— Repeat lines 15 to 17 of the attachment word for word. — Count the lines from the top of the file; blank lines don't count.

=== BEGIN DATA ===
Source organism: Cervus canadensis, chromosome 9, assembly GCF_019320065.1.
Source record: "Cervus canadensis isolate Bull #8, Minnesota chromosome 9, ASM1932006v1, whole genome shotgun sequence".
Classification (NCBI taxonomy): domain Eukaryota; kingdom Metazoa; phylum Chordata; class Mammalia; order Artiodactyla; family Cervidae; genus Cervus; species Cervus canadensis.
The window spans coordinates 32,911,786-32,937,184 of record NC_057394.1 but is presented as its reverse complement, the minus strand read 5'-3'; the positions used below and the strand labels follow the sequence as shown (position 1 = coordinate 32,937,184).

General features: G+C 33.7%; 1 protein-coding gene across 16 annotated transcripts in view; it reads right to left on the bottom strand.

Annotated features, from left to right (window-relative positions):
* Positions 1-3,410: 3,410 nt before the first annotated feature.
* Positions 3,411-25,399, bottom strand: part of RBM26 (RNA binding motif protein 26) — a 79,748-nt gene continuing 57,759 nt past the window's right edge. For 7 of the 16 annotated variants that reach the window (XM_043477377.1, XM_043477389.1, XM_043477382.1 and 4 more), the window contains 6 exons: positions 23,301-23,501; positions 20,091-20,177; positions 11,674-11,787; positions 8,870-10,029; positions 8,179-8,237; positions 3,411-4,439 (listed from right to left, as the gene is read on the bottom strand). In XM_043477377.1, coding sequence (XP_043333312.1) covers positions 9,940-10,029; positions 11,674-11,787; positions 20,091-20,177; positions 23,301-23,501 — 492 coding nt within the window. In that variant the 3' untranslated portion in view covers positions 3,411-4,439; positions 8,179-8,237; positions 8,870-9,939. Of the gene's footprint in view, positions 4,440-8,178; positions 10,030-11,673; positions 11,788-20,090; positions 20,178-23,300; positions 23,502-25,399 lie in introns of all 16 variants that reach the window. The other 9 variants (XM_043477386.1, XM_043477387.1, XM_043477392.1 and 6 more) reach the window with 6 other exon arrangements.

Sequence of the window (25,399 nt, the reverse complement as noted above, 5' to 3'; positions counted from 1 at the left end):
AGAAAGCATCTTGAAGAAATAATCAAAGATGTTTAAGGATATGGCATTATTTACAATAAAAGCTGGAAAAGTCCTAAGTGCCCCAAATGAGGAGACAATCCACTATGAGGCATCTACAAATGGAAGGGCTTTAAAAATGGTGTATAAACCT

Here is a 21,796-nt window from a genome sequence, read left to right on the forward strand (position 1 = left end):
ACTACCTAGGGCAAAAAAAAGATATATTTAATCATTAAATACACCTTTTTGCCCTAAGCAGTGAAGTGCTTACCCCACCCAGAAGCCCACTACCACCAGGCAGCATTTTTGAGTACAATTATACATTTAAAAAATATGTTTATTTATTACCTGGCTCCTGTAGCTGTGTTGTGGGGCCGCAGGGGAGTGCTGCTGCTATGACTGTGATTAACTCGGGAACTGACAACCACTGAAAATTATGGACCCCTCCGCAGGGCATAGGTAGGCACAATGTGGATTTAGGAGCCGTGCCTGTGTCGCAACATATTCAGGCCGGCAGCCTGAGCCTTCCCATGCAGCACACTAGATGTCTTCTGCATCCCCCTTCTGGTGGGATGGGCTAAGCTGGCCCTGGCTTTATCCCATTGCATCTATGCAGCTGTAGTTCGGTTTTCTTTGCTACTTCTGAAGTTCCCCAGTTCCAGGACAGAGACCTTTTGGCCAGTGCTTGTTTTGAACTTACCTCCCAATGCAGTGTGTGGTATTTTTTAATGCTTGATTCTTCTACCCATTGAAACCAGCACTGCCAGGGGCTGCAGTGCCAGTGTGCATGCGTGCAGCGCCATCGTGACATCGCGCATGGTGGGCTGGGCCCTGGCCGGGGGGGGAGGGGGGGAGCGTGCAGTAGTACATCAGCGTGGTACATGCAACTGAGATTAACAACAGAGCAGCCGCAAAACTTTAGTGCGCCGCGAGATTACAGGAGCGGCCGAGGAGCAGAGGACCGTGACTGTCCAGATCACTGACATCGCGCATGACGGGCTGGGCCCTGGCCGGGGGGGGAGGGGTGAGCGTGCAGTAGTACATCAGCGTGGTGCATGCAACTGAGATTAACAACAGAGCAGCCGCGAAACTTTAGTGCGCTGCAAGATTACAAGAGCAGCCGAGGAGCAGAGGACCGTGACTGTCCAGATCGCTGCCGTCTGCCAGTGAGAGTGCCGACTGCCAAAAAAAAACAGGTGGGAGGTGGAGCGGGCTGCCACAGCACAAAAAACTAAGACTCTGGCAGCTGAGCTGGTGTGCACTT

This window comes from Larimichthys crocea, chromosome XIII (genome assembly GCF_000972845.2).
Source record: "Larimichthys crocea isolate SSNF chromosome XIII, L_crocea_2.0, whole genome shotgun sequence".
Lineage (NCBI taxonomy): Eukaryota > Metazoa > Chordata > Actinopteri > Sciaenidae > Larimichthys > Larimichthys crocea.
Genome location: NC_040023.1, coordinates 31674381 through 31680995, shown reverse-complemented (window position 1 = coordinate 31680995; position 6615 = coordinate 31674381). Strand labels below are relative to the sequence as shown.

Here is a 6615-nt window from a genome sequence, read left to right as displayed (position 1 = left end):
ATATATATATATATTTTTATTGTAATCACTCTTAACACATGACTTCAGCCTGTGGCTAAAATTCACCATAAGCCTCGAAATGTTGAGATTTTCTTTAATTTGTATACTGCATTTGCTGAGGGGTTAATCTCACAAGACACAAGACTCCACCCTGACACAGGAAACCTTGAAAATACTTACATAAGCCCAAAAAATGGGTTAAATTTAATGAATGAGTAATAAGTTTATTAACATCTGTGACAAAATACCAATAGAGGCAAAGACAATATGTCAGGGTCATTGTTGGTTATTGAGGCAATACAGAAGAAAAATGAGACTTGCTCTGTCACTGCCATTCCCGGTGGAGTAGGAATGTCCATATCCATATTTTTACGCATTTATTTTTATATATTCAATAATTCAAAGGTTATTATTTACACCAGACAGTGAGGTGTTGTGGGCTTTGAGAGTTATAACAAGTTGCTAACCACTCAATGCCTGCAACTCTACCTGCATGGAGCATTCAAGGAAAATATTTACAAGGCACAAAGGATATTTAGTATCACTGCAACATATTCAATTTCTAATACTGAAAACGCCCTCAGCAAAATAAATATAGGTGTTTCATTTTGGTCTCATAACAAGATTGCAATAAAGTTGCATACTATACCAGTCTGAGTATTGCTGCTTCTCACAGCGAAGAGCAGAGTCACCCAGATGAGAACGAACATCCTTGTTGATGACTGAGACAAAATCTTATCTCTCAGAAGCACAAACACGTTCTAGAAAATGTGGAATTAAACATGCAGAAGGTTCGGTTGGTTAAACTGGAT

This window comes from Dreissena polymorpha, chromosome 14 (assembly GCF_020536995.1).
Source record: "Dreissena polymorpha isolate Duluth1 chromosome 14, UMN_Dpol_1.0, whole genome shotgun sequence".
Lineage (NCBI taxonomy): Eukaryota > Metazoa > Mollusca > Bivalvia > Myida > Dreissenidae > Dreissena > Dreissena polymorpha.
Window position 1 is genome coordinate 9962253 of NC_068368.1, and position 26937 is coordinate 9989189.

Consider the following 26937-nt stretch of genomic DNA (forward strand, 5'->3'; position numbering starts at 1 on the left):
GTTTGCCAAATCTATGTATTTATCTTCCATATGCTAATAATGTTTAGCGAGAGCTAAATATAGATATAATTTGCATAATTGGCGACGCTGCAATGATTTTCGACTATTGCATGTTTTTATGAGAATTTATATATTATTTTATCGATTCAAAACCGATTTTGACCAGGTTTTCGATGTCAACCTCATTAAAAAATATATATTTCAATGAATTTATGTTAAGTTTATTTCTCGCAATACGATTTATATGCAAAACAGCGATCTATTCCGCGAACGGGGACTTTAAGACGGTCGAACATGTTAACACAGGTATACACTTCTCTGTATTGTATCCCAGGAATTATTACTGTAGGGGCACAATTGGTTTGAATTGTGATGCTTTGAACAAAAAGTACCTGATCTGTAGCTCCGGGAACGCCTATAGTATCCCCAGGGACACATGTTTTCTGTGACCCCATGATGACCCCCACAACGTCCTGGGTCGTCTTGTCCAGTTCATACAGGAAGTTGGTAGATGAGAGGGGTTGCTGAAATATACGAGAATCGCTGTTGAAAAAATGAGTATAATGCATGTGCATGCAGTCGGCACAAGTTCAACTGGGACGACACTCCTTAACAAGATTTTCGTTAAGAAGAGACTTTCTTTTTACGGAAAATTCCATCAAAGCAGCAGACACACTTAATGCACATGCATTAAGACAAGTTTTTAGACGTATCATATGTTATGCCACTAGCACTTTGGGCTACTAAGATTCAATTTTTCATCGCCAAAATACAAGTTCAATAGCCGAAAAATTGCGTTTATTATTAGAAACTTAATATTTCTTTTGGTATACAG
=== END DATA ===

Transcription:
Lineage (NCBI taxonomy): Eukaryota > Metazoa > Chordata > Actinopteri > Sciaenidae > Larimichthys > Larimichthys crocea.
Genome location: NC_040023.1, coordinates 31674381 through 31680995, shown reverse-complemented (window position 1 = coordinate 31680995; position 6615 = coordinate 31674381). Strand labels below are relative to the sequence as shown.

Here is a 6615-nt window from a genome sequence, read left to right as displayed (position 1 = left end):